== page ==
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Earlier this fall, I received a note from Inkling's PR firm with the subject line "Inkling breaks into the consumer market," and I admit, my heart sank a little bit. I think that what the startup is doing to "re-engineer" textbooks on the iPad is pretty innovative, and I feared that the contents of the email would indicate a new direction for the company -- one that eschewed textbooks for some other, perhaps more profitable sort of project.

In fact, the announcement was simply an update about the latest book in the startup's catalog, The Professional Chef. The book is a textbook, one written by the Culinary Institute of America and used in culinary schools everywhere. But it's also a cookbook that anyone can use.

Cookbooks are, as a genre, an interesting blend of instruction manual and DIY learning tool. Don't know how to make Boeuf Bourguignon? A cookbook can help. It can't really teach you. But it can outline the ingredients and the steps. The rest is up to you. (Unless you have an instructor or you can tap into other experts or learners in the kitchen.)

Boeuf Bourguignon is, of course, one of the best-known dishes from Julia Child's classic cookbook Mastering the Art of French Cooking, a title that just made it to e-book earlier this month, some 50 years after its original publication. A recent story in The New York Times details some of the struggles that the publisher Alfred A. Knopf had in converting the cookbook to a digital format, particularly due to Child's two-column layout and the hand-drawn sketches.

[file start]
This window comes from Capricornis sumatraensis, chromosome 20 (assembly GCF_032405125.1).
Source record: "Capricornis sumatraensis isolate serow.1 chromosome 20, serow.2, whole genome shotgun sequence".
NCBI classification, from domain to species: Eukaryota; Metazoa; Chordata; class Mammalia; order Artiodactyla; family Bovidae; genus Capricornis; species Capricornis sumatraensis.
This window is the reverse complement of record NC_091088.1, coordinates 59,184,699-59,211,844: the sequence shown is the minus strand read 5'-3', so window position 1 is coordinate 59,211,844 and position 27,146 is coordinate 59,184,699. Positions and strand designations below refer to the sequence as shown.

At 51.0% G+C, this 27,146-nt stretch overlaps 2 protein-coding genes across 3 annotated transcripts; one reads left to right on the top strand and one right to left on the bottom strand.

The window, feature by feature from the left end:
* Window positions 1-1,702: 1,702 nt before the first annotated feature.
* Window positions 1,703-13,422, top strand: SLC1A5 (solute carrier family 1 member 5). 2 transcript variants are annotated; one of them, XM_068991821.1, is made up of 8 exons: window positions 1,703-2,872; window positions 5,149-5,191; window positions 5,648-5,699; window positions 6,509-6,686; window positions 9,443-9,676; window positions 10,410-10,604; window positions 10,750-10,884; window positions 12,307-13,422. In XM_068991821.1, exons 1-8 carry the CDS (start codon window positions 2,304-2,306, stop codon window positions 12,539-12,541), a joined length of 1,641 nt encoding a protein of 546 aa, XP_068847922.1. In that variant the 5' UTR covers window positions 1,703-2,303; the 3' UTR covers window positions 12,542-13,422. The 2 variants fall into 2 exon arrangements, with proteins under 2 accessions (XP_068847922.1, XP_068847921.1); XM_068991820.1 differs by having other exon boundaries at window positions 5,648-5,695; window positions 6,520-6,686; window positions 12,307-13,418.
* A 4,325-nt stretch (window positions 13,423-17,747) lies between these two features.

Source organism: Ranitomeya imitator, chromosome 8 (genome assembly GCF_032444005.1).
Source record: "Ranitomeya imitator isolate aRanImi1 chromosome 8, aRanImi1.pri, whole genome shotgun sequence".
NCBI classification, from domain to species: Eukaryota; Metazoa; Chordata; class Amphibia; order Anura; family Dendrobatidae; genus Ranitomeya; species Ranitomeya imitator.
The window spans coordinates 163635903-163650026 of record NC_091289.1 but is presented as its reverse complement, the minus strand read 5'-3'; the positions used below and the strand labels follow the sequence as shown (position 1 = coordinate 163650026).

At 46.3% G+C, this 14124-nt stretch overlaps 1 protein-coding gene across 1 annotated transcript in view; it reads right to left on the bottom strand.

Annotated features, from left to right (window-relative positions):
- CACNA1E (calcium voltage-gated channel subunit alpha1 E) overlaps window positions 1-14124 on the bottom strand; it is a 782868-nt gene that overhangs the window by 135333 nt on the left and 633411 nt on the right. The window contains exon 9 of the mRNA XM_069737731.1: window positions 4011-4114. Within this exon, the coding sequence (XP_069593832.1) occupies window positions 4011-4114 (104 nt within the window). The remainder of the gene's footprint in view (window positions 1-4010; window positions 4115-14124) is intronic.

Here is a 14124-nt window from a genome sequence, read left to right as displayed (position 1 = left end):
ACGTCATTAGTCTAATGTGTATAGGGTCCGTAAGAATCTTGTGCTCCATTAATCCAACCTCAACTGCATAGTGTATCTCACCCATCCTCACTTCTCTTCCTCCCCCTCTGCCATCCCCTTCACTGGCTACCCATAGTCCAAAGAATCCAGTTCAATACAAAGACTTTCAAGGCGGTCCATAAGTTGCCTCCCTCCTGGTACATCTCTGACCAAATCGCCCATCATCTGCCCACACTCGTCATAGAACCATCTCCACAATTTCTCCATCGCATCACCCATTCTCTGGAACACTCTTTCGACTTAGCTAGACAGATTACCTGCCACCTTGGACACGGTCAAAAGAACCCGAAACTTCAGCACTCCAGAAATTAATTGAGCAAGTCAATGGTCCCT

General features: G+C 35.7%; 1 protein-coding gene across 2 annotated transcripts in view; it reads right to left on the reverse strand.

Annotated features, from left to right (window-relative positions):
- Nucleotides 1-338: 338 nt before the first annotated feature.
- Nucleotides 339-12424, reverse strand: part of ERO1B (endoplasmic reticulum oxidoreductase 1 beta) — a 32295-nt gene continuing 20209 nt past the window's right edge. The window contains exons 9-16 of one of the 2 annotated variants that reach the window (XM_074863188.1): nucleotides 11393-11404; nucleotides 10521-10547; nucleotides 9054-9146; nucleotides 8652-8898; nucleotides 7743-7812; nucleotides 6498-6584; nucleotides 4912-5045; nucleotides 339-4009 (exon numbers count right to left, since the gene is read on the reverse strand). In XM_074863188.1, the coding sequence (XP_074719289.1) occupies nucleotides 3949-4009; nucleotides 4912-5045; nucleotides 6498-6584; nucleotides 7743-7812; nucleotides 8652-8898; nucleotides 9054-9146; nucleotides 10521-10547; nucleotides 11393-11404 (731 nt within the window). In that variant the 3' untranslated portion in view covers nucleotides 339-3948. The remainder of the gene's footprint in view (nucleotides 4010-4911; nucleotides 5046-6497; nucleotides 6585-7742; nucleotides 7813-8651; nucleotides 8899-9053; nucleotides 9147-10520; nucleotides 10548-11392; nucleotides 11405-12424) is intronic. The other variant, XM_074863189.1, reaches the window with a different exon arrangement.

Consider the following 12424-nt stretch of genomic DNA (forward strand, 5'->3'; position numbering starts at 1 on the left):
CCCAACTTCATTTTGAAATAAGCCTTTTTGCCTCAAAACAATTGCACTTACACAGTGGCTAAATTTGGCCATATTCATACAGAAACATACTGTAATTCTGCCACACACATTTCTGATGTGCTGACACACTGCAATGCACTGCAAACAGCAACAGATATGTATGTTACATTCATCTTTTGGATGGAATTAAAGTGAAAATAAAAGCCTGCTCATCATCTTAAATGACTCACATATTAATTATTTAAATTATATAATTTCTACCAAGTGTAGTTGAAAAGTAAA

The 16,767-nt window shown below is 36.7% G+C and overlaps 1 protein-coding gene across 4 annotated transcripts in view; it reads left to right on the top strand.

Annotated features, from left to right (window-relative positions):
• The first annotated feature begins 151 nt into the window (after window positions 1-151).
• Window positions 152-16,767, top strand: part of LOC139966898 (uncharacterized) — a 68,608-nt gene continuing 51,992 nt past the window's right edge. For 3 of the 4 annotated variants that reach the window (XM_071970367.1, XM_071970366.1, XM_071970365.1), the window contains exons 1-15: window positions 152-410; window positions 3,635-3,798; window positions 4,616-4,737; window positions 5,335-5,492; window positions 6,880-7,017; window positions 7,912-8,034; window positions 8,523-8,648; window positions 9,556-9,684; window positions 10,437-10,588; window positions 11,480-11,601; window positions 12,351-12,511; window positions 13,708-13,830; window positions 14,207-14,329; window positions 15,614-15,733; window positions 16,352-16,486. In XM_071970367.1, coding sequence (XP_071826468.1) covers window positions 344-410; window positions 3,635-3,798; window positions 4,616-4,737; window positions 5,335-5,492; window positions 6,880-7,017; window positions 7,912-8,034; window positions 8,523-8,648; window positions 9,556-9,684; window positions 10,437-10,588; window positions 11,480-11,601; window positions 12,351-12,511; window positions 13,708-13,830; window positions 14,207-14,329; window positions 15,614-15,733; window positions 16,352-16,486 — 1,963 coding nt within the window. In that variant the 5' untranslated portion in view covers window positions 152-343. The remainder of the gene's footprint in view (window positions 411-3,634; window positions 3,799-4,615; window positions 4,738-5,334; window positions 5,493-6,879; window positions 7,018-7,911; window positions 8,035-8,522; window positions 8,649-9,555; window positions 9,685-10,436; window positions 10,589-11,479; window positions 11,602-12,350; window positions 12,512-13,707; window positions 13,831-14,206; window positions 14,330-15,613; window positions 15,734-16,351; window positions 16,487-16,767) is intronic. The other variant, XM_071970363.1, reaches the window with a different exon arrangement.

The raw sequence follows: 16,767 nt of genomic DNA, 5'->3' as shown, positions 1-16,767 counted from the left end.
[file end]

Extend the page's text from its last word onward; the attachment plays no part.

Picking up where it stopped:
While the Knopf e-reader version of Mastering the Art of French Cooking is a faithful translation of print to digital, the new Inkling title -- like all the books in its catalog -- does something more. It disassembles the printed version of The Professional Chef and when re-assembled for the iPad, has the features one associates with Inkling -- videos, photos, scroll-over tips on techniques, easy navigation between recipes and references, interactive 3D diagrams.

The cookbook also contains the new features that Inkling introduced this summer -- shared notes and real-time discussions right in the book's margins.

These new features, when added to a type of book like a cookbook, seem particularly intriguing. This is less that "Inkling breaks into the consumer market," I'd say, than Inkling extending its core focus into one of the most popular teach-yourself genres, into a genre where -- again, culinary school aside -- you're often stuck figuring things out alone. I think there's huge potential right at that very moment for a learner, as technology changes not just learning in the classroom but learning for a lifetime. What happens if we can bring the social element and the teacher element (all from within the margins of these books) to other types of DIY learning books?

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Audrey Watters


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